Capitol Alert

AM Alert: California kicks off new legislative session with Democratic dominance

New Sen. Janet Nguyen, R-Santa Ana, holds her son before a swearing-in ceremony on the floor of the Senate Chambers on Dec. 1, 2014.
New Sen. Janet Nguyen, R-Santa Ana, holds her son before a swearing-in ceremony on the floor of the Senate Chambers on Dec. 1, 2014. The Associated Press

It’s a big day at the Capitol.

Like the start of a new school year – where everyone spent the summer vacation fighting for their political lives rather than at camp – the building will burst back into life for a new legislative session.

The Senate and Assembly both convene at noon to swear in new members, with their proud families and friends in tow. There are nine in the 40-member Senate and 22 in the 80-member Assembly, four of those returning after losing in previous elections, a tremendous amount of turnover.

The new class of lawmakers brings other big changes to the Legislature, like a record number of Latinos and the fewest women in nearly three decades. The “moderate caucus” of business-friendly Democrats is also crowing about expanding its ranks, and education groups seeking to shake up teacher union dominance have elected more allies.

But the most significant development is that Democrats regained a two-thirds supermajority in both houses of the Legislature. The overwhelming dominance gives them theoretical power to pass taxes, amend political spending laws, move constitutional amendments to the ballot or enact urgency legislation without Republican support.

Expectations, however, are much lower than that. When Democrats first achieved the feat for years ago, political divisions within the caucus scuttled major policy efforts and then they quickly lost the margin.

WORTH REPEATING: “There are steep hills ahead, but we’ll scale them by continuing to take a series of bold actions.” – Gov. Jerry Brown, on the draft plan to combat climate change.

LIGHT IT UP: After two years of misfortune that pushed the event indoors and then forced its cancellation, the Capitol Christmas tree lighting is back where it belongs tonight, on the west steps. The ceremony will bring together Gov. Jerry Brown and first lady Anne Gust Brown with 7-year-old twins Alex and Alan Rosales to illuminate 10,000 low-energy lights on the 60-foot-tall white fir from a state forest near Redding. Also a celebration of children and adults with developmental disabilities, who made the ornaments, the tree lighting will feature performances from the California Army National Guard’s Detachment 1 40th Infantry Division Band; students from the Oakland Military Institute and Oakland School for the Arts, charter schools that Brown sponsored when he was mayor; Mariachi Puente; and St. Paul’s Baptist Church Choir. The program begins at 5 p.m.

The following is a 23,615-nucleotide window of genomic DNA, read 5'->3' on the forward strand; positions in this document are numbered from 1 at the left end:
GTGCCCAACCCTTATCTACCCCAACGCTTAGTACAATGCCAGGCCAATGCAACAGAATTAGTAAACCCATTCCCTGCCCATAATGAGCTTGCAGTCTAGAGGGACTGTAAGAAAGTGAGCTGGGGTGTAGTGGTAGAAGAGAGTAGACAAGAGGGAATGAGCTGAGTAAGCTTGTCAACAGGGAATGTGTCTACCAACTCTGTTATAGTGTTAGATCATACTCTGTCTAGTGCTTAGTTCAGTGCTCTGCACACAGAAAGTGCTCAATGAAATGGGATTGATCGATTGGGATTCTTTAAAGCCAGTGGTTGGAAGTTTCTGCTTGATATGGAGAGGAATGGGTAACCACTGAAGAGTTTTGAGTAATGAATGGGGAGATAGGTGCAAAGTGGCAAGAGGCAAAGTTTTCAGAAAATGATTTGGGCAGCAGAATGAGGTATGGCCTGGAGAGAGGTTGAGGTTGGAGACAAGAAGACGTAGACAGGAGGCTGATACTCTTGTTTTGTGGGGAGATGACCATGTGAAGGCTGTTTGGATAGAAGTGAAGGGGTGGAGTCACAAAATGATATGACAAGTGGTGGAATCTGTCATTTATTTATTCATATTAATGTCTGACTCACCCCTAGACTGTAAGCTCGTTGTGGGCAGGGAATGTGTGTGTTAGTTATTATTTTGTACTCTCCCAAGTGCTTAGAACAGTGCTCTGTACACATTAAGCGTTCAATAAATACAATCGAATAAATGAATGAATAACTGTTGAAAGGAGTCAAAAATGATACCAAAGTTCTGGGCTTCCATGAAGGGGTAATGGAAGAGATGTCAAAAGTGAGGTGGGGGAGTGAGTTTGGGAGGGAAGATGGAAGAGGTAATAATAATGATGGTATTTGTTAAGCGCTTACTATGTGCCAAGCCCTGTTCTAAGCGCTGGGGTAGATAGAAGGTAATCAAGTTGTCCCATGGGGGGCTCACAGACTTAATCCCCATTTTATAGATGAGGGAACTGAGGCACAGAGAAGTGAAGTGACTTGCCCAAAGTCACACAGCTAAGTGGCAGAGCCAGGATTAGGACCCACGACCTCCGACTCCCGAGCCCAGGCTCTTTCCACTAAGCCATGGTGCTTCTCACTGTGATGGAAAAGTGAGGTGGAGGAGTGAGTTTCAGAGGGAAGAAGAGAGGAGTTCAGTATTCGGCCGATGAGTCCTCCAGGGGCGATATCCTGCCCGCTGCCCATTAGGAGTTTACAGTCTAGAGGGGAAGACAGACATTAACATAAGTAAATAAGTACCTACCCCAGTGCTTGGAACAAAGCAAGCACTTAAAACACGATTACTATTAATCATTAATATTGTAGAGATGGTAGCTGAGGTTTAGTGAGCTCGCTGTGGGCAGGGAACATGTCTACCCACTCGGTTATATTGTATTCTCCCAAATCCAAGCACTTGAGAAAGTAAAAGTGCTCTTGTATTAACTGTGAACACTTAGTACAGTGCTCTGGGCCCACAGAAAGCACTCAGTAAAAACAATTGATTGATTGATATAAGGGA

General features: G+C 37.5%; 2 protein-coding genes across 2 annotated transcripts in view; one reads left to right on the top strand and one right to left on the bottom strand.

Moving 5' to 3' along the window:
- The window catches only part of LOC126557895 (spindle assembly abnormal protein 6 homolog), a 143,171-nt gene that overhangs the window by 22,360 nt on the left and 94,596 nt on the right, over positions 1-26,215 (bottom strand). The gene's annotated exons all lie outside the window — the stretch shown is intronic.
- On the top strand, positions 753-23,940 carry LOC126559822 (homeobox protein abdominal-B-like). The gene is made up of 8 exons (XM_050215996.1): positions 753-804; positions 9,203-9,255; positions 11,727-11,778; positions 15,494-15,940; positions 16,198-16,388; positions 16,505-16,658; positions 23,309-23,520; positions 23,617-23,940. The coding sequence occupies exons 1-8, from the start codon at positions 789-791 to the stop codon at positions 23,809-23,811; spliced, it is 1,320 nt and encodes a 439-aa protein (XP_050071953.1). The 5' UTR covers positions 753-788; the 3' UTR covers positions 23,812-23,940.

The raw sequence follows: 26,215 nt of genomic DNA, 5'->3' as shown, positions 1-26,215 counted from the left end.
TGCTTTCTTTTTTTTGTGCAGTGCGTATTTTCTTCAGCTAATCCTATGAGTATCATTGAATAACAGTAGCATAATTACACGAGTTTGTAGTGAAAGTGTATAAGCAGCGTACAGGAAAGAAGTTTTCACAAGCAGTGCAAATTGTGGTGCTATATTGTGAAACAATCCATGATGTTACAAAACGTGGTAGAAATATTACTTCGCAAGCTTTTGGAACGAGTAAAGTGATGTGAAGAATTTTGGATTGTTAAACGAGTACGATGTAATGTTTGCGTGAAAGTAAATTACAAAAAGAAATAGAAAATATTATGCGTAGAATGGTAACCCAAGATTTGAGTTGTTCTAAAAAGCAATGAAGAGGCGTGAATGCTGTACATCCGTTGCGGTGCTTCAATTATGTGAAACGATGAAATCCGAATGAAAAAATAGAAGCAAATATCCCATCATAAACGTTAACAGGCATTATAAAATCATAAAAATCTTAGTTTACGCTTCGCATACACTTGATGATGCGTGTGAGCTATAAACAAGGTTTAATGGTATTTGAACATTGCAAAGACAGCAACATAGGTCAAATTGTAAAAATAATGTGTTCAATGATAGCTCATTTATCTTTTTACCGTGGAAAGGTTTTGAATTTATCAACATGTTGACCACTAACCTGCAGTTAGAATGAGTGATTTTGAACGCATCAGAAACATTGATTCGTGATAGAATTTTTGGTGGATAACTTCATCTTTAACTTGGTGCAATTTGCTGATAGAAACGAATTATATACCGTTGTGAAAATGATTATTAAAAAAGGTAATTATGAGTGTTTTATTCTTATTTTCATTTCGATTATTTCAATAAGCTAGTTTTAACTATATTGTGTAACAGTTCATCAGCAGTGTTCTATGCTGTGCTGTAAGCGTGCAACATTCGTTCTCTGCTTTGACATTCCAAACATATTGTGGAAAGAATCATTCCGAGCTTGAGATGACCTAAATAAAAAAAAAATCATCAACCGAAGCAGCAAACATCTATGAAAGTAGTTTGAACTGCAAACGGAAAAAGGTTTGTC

LET ME OUT: Does the bail system unfairly penalize the poor? Critics charge that setting a price of thousands of dollars to get out of jail leaves society’s most vulnerable in a bind with only bad options: go into debt to pay a bail bonds company or plead guilty to a crime they may not have committed to get through the system faster. The growing chorus of voices now includes even California Chief Justice Tani-Cantil Sakauye. Among the first bills of the new session will be a pair of measures from Assemblyman Rob Bonta, D-Alameda, and Sen. Bob Hertzberg, D-Los Angeles, that aim to overhaul California’s bail system. They will unveil the proposal at 10:30 a.m. in Room 1190 of the Capitol.

Alexei Koseff: 916-321-5236, @akoseff

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